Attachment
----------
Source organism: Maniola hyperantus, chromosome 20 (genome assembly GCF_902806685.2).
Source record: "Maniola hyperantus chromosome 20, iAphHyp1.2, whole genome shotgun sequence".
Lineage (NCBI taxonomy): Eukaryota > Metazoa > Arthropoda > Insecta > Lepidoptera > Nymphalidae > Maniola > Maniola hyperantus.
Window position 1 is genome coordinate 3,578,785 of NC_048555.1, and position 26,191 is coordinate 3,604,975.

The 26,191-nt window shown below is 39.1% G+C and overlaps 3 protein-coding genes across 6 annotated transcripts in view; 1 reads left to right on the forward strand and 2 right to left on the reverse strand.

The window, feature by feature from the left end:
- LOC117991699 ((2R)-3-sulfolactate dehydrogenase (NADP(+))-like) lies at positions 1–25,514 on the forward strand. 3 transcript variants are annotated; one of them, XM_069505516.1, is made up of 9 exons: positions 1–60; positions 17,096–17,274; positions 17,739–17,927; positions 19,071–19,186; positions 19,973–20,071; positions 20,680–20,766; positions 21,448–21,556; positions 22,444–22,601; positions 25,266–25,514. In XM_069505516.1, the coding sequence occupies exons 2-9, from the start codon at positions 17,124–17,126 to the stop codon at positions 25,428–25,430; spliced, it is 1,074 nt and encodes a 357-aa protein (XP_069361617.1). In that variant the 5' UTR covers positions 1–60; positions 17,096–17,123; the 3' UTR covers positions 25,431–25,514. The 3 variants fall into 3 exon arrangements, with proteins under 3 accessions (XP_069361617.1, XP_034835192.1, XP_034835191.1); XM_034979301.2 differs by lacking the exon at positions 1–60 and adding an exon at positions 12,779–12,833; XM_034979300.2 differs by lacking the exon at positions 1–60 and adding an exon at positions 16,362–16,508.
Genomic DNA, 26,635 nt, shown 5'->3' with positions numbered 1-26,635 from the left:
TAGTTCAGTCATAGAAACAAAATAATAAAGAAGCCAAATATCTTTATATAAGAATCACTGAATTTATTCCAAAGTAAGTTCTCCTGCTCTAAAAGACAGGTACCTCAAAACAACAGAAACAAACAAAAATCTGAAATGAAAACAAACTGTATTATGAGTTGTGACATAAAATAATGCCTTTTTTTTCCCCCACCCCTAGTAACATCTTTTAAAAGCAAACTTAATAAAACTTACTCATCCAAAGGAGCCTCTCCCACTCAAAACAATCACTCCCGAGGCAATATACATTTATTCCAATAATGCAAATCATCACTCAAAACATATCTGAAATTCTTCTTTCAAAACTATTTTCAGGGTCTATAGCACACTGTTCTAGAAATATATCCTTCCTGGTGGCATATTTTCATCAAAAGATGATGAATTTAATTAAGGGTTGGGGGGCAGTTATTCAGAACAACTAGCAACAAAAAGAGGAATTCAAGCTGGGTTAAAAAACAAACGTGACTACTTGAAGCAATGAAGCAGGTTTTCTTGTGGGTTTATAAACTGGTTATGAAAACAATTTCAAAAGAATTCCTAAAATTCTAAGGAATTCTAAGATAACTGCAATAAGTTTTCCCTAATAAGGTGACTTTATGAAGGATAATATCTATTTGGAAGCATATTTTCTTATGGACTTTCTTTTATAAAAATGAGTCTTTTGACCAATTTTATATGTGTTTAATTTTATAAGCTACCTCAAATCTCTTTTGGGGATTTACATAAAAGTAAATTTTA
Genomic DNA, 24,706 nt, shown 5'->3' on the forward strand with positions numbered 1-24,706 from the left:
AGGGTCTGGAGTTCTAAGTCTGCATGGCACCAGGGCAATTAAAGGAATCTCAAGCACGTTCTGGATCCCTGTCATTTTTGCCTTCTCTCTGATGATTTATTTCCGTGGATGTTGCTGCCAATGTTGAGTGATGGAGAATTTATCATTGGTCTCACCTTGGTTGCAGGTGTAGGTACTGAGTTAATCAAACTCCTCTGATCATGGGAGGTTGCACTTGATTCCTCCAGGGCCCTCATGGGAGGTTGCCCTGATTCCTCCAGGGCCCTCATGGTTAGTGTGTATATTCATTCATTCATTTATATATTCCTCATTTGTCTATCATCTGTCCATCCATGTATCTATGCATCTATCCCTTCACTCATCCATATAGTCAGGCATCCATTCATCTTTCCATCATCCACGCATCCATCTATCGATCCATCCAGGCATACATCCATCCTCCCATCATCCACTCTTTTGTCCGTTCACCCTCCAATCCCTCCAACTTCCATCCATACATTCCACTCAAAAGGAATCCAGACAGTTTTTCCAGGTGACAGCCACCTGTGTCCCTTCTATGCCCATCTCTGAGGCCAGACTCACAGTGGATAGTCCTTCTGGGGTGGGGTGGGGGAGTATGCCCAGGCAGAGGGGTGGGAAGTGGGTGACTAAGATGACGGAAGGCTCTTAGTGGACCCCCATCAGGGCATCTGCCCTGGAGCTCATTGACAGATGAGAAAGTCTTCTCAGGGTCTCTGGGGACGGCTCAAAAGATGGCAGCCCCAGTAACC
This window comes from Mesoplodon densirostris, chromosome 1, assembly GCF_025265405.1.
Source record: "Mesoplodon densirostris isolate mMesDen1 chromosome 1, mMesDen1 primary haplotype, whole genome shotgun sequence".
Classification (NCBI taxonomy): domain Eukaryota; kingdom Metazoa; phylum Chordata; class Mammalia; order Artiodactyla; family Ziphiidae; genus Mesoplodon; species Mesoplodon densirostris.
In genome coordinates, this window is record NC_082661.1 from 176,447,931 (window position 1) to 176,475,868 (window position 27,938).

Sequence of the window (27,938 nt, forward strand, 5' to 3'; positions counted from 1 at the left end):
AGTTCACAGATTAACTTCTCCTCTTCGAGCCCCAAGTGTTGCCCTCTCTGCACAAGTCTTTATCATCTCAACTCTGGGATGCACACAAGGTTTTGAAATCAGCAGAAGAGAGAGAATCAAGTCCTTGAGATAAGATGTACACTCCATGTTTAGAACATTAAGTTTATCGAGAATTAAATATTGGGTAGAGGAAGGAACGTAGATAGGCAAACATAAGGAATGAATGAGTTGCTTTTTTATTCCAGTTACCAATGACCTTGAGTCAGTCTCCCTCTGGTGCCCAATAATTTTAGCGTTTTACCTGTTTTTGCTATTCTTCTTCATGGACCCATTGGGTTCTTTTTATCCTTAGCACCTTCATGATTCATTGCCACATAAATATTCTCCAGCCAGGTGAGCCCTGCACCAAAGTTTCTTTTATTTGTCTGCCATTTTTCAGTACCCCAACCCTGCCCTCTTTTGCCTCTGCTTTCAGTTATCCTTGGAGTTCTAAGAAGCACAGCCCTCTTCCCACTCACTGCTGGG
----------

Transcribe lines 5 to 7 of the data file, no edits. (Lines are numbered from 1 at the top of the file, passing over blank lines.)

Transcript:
The 26,191-nt window shown below is 39.1% G+C and overlaps 3 protein-coding genes across 6 annotated transcripts in view; 1 reads left to right on the forward strand and 2 right to left on the reverse strand.

The window, feature by feature from the left end:
- LOC117991699 ((2R)-3-sulfolactate dehydrogenase (NADP(+))-like) lies at positions 1–25,514 on the forward strand. 3 transcript variants are annotated; one of them, XM_069505516.1, is made up of 9 exons: positions 1–60; positions 17,096–17,274; positions 17,739–17,927; positions 19,071–19,186; positions 19,973–20,071; positions 20,680–20,766; positions 21,448–21,556; positions 22,444–22,601; positions 25,266–25,514. In XM_069505516.1, the coding sequence occupies exons 2-9, from the start codon at positions 17,124–17,126 to the stop codon at positions 25,428–25,430; spliced, it is 1,074 nt and encodes a 357-aa protein (XP_069361617.1). In that variant the 5' UTR covers positions 1–60; positions 17,096–17,123; the 3' UTR covers positions 25,431–25,514. The 3 variants fall into 3 exon arrangements, with proteins under 3 accessions (XP_069361617.1, XP_034835192.1, XP_034835191.1); XM_034979301.2 differs by lacking the exon at positions 1–60 and adding an exon at positions 12,779–12,833; XM_034979300.2 differs by lacking the exon at positions 1–60 and adding an exon at positions 16,362–16,508.